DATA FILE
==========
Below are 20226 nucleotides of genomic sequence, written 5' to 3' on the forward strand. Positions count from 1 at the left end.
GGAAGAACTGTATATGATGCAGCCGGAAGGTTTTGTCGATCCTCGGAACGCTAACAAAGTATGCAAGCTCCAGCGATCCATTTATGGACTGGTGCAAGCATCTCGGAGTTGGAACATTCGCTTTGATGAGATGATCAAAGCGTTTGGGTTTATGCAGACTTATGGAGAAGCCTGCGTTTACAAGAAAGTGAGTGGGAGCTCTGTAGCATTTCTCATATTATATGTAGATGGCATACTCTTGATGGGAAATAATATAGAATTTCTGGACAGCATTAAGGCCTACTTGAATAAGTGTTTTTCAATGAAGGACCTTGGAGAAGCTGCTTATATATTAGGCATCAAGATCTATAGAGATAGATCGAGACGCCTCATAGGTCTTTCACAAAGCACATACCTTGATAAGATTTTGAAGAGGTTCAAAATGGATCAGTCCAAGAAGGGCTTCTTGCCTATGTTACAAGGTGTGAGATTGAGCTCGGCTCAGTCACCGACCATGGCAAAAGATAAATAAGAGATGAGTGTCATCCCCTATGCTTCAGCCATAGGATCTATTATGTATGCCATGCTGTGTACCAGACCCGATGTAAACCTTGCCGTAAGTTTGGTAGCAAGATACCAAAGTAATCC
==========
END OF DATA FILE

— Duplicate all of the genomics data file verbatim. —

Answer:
Below are 20226 nucleotides of genomic sequence, written 5' to 3' on the forward strand. Positions count from 1 at the left end.
GGAAGAACTGTATATGATGCAGCCGGAAGGTTTTGTCGATCCTCGGAACGCTAACAAAGTATGCAAGCTCCAGCGATCCATTTATGGACTGGTGCAAGCATCTCGGAGTTGGAACATTCGCTTTGATGAGATGATCAAAGCGTTTGGGTTTATGCAGACTTATGGAGAAGCCTGCGTTTACAAGAAAGTGAGTGGGAGCTCTGTAGCATTTCTCATATTATATGTAGATGGCATACTCTTGATGGGAAATAATATAGAATTTCTGGACAGCATTAAGGCCTACTTGAATAAGTGTTTTTCAATGAAGGACCTTGGAGAAGCTGCTTATATATTAGGCATCAAGATCTATAGAGATAGATCGAGACGCCTCATAGGTCTTTCACAAAGCACATACCTTGATAAGATTTTGAAGAGGTTCAAAATGGATCAGTCCAAGAAGGGCTTCTTGCCTATGTTACAAGGTGTGAGATTGAGCTCGGCTCAGTCACCGACCATGGCAAAAGATAAATAAGAGATGAGTGTCATCCCCTATGCTTCAGCCATAGGATCTATTATGTATGCCATGCTGTGTACCAGACCCGATGTAAACCTTGCCGTAAGTTTGGTAGCAAGATACCAAAGTAATCC